Pros and Cons of Small Practices and Large Health Systems

Physicians are faced with an important decision to make in their careers: where and in what type of setting will they work? Fresh out of a long cycle of education, the array and diversity of opportunities can be daunting to choose between. There are many kinds of healthcare settings, with various sizes, networks, and styles of care. For now, we will work with two major settings. Prospective physicians will find that the majority of employment options can be boiled down to two major settings. Small, independent practices (SIPs) and large allied health systems (usually hospital settings, sometimes with site clinics). What makes one better than the other? For many, this is a decision based on priorities and values. Here is a list of pros and cons that can help you come to a more informed decision.

Small, Independent Practices

While the overall trend in American medicinal practice favors consolidation of small practices into larger health systems, SIPs continue to play an important role and function in the healthcare sector. Over half of medical providers continue to care for patients in settings of five or fewer colleagues. Clearly, there is something to be said for smaller practices. What makes physicians choose to work in a smaller setting, and what are the drawbacks?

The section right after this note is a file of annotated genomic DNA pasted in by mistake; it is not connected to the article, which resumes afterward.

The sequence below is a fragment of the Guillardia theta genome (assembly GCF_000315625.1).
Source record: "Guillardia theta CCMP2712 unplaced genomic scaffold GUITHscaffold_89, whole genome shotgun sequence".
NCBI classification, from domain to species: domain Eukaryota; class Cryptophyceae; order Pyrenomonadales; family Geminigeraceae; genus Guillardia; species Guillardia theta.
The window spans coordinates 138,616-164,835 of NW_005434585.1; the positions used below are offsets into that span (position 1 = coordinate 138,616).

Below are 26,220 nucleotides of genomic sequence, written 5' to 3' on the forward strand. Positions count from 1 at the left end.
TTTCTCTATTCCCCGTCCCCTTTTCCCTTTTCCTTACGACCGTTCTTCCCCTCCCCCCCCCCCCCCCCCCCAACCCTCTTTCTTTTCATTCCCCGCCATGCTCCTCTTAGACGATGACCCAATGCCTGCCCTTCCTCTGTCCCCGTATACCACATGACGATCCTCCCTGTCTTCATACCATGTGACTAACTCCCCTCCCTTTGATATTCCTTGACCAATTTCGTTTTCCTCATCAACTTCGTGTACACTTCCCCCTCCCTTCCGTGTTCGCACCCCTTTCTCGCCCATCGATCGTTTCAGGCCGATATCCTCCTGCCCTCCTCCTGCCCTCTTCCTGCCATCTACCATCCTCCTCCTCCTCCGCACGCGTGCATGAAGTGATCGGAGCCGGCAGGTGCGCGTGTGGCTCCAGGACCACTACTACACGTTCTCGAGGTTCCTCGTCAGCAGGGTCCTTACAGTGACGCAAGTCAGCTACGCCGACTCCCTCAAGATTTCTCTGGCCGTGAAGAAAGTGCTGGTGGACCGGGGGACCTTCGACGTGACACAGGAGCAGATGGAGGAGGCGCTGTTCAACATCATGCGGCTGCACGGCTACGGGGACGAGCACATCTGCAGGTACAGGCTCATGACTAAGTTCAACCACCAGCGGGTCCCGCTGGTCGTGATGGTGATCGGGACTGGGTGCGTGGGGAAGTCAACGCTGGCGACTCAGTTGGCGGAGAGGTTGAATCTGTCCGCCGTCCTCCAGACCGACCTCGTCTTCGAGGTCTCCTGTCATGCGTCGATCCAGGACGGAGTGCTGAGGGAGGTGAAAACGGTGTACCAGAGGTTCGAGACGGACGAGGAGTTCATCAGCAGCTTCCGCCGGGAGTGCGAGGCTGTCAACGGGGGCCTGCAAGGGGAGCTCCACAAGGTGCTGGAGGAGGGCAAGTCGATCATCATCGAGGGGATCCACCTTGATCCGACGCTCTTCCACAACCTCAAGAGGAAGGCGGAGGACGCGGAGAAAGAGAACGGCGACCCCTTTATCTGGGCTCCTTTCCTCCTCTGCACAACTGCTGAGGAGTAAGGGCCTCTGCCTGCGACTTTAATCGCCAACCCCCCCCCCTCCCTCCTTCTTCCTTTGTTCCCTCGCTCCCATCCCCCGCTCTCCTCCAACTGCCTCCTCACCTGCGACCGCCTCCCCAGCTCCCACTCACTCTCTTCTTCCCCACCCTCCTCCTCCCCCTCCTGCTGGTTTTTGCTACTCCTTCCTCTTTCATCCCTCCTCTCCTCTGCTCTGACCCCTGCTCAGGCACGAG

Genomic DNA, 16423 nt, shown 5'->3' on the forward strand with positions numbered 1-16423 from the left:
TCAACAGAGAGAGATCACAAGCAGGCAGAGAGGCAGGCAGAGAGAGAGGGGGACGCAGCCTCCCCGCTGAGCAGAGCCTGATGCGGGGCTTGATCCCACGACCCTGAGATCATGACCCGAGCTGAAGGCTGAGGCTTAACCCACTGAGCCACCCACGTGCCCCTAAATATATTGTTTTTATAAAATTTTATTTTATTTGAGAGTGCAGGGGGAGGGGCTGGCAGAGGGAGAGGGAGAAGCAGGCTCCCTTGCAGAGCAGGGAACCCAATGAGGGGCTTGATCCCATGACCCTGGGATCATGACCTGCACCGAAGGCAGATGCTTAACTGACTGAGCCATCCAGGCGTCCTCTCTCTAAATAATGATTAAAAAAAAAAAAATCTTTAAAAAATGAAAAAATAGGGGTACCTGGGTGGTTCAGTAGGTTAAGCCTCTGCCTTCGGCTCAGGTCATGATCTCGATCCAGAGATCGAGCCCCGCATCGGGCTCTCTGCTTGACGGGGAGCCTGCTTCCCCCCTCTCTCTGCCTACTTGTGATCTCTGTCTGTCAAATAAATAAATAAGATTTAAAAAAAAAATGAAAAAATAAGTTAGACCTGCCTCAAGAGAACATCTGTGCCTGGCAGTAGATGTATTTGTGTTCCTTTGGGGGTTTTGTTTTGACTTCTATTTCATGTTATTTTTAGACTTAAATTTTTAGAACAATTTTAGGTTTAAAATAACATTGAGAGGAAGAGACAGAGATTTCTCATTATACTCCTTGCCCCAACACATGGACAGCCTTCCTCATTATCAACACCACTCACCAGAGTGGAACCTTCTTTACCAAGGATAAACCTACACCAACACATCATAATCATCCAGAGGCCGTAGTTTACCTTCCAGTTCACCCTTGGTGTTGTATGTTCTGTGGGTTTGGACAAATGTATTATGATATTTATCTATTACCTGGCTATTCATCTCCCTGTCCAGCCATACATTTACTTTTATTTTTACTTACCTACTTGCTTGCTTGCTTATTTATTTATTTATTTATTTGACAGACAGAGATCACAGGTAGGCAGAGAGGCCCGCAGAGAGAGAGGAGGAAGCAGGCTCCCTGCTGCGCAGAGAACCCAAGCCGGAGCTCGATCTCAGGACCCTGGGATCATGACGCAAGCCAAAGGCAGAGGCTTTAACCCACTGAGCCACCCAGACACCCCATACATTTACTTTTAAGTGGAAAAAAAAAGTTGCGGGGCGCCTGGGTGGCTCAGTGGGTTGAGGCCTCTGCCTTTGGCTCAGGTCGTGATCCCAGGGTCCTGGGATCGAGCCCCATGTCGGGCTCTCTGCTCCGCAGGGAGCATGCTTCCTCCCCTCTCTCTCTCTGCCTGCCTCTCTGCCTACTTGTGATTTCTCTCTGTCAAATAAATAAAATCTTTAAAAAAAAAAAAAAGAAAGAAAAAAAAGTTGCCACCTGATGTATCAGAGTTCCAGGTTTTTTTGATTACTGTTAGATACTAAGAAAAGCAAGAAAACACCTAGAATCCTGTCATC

The most common reason that a physician might choose to work at a small practice is based on the quality of the work being done. Physicians working in a small, clinical setting have far more autonomy over their jobs, and this has proven to increase physician satisfaction. A study conducted found that while the national average of physicians feeling ‘burnt out’ was over 50% in 2014, the same study found that among over 150 SIPs the percentage of physicians feeling burnt out was only 13.5%. Physicians agree that this number is low because at small practices, doctors have more say in patient care and in setting their own hours. Working in a small practice affords you more time to develop quality relationships with patients in a more consistent setting.